For that matter, nature, the nature that preceded human history, is not by any means the nature in which Feuerbach lives, it is nature which today no longer exists anywhere (except perhaps on a few Australian coral-islands of recent origin) and which, therefore, does not exist for Feuerbach.
― Karl Marx, The German Ideology
For Marx, pure consciousness only develops into self-consciousness, that is, consciousness proper, by means of two primary factors: the means of production, and the needs which the means of production produces in the human. Production then marks the first historical development, or the beginning of what might be called human history. That which we come to subsist on, needs, are sated at first by means of labour, the human struggle over and against nature. The most immediate of these needs (hunger, sleep, etc.) represent the needs most crucial to survival, but as the means of production advances beyond mere survival, so do our needs. The conditions of these higher, more mediated needs remain tightly correlated to the material conditions and the means by which they are produced. Consciousness may then seem, as it is understood in its opposition to nature, like a reasonable starting point for the development of the unnatural. In fact, it may even seem adequate to draw this line of the unnatural through self-consciousness and leave it at that. They may say: those who are aware of their awareness become separated, and what they have separated from is defined as nature, and as such, those who are aware must make up the class of the unnatural. This notion is incomplete however, for the means of production, the material conditions which exist as a result and correlate to the development of consciousness, remain as separated from consciousness as the nature which resisted them. This crude view of natural production is what we will call materialist dialectics – dialectical materialism suggests the opposite.
Consider dialectical materialism against materialist dialectics. Materialist dialectics suggests a dialectics of complete objects, whole and finished things that operate along a linear and determinable path. Dialectical materialism should be read in opposition to this. Dialectical materialism sees material itself as a subject of dialectical movement, matter itself is literally incomplete, it is shifting, undergoing its own contradictions and breaks. This is why Slavoj Zizek talks of a dialectical materialism on the basis of an ontological incompleteness, a gap inherent to the real. This should not be read as simple correlationism, the gap isn’t contingent, it is a necessary aspect to the movement of substance itself, or as Hegel said:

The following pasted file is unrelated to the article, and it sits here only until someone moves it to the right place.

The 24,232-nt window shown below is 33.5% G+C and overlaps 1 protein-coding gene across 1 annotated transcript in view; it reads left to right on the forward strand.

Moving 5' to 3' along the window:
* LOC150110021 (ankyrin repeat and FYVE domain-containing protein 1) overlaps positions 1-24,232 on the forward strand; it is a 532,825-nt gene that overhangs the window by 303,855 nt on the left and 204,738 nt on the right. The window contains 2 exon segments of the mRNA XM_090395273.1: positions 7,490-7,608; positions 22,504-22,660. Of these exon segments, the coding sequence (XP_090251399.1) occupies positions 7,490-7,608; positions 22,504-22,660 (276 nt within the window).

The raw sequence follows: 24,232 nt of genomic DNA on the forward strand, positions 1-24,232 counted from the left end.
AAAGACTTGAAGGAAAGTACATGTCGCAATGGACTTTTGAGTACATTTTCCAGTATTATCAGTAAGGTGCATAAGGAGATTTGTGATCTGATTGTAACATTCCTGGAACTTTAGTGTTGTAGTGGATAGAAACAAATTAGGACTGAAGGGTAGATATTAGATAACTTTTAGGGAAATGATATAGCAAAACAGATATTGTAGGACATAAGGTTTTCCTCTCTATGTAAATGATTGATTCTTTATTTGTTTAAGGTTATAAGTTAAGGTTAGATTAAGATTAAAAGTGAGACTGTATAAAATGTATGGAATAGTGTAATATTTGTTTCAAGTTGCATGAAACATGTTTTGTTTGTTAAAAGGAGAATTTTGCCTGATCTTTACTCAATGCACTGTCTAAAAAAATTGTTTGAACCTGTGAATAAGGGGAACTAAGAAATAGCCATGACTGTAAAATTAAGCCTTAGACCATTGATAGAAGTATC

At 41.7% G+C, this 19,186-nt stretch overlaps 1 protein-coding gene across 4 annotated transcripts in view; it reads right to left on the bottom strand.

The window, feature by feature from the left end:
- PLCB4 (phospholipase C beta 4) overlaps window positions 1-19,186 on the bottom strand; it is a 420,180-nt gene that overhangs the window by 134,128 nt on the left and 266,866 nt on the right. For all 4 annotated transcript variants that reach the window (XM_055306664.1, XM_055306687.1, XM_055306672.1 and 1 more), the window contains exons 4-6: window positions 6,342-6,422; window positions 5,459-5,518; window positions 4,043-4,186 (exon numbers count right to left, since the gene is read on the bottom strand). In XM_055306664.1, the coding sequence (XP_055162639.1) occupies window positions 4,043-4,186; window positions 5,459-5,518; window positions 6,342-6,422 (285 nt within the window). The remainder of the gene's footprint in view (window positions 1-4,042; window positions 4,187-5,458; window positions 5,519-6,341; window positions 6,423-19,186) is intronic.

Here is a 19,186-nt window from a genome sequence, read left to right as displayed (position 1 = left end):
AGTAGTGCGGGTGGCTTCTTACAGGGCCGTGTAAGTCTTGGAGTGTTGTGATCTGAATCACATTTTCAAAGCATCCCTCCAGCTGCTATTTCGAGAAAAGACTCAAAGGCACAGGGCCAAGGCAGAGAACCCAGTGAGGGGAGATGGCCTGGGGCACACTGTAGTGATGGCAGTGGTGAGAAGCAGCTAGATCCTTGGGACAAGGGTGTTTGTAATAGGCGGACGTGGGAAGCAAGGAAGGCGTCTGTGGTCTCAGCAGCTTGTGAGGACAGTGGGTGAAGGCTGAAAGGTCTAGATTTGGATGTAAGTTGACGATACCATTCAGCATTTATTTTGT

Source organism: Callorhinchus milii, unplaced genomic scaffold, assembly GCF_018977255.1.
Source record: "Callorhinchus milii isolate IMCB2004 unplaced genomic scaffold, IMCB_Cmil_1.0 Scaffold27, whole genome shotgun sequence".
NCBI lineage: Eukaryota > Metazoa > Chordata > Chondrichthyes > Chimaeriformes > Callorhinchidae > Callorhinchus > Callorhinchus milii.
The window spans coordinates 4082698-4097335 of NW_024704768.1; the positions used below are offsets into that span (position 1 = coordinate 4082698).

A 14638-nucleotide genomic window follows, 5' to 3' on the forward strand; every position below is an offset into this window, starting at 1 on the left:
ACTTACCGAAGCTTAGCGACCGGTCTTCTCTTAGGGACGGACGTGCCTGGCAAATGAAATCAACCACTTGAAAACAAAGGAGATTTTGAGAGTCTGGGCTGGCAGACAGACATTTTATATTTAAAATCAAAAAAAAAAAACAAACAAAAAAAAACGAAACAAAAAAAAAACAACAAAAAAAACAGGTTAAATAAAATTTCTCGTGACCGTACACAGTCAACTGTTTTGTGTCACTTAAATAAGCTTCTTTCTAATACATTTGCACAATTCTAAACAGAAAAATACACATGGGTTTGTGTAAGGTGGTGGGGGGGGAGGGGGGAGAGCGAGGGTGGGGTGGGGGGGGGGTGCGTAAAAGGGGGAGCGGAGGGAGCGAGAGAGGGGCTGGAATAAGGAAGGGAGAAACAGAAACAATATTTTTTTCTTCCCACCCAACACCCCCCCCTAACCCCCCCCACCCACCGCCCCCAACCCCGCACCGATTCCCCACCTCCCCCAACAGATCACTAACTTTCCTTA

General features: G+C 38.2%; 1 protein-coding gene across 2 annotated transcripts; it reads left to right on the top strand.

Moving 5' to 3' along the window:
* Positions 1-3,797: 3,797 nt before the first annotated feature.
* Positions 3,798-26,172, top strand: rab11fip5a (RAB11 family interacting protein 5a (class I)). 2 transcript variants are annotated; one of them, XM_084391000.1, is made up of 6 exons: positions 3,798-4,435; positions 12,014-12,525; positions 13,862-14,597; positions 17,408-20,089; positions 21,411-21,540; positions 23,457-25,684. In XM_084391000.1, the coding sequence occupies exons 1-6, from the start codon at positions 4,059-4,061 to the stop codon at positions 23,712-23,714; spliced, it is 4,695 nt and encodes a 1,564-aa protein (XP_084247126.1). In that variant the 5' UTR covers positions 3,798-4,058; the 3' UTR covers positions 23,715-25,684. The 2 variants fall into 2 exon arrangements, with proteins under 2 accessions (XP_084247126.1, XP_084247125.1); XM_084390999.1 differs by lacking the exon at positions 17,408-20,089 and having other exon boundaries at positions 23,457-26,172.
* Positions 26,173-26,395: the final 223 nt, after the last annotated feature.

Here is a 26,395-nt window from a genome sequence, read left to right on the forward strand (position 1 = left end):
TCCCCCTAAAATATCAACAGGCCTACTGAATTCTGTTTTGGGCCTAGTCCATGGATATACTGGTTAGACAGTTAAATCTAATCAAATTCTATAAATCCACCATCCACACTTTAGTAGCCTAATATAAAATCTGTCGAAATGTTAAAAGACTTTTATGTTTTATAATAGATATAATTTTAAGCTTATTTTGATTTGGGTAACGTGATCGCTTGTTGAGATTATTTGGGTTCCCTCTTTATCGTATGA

The disparity which exists in consciousness between the “I” and the substance which is its object is the distinction between them, the negative in general. This can be regarded as the defect of both, though it is their soul, or that which moves them.
Hegel is not as naive here as most, who would look to which side (subject or object) contained the real whole, the absolute. Instead, he posits both as defective, but follows by stating that this defective element, the gap, the negative, is their very soul. We should not see either consciousness or its object as excess, as a positive remainder, but rather a negative one; Deleuze was right when he said reality was the product of a calculating God whose tally never came out juste, his mistake was taking this remainder to be excess, rather than lack, fracture, gap. We should take this proposition as literally as it allows, the material conditions are in no sort of completed state. And there is no return now, the polymers we have conjured from the blood of the earth will never return to it in their natural state, the mines we have bored will never be replenished, so that wherever the process ends, the stamps of the unnatural will forever speak our name, even if there is no one left to hear them, signs which point inexplicably to the echos of an unnatural subject impressed upon unnatural objects. Using this logic, it seems fairer to posit that an object becomes unnatural when conscious reflection is itself stamped negatively onto it. Consciousness is not unnatural in the sense that exists outside of cosmic production, Marx’s original “nature”, a simple aspect of delineation. Again, we must resist the temptation of naive correlationism, where nature itself emerges only in the fracture between the natural and unnatural. Marx comments on the unnatural element of labour in his early work, something he deemed an “unfree, unhuman, unsocial activity, determined by private property and creating private property”. The development of fractures is the product of real material processes, dialectical materialism: this fracture we refer to only refers to original “nature” by way of determinate negation, it is torn asunder by production, and what is left isn’t simply delineation, but desecration. Cosmic production itself is profaned, derailed and defiled. It is these signs which mark the slow-spreading death of cosmic production, the scars of its desecration which linger on the object as stains of the conscious reflection necessary to the means of its production. The unnatural isn’t in us, the moment we become unnatural, the universe does, retroactively. Like mycelium, the unnatural spreads, object by object, cell by cell, until the whole cosmic telos is repurposed towards whatever fruiting body the network was working to platform.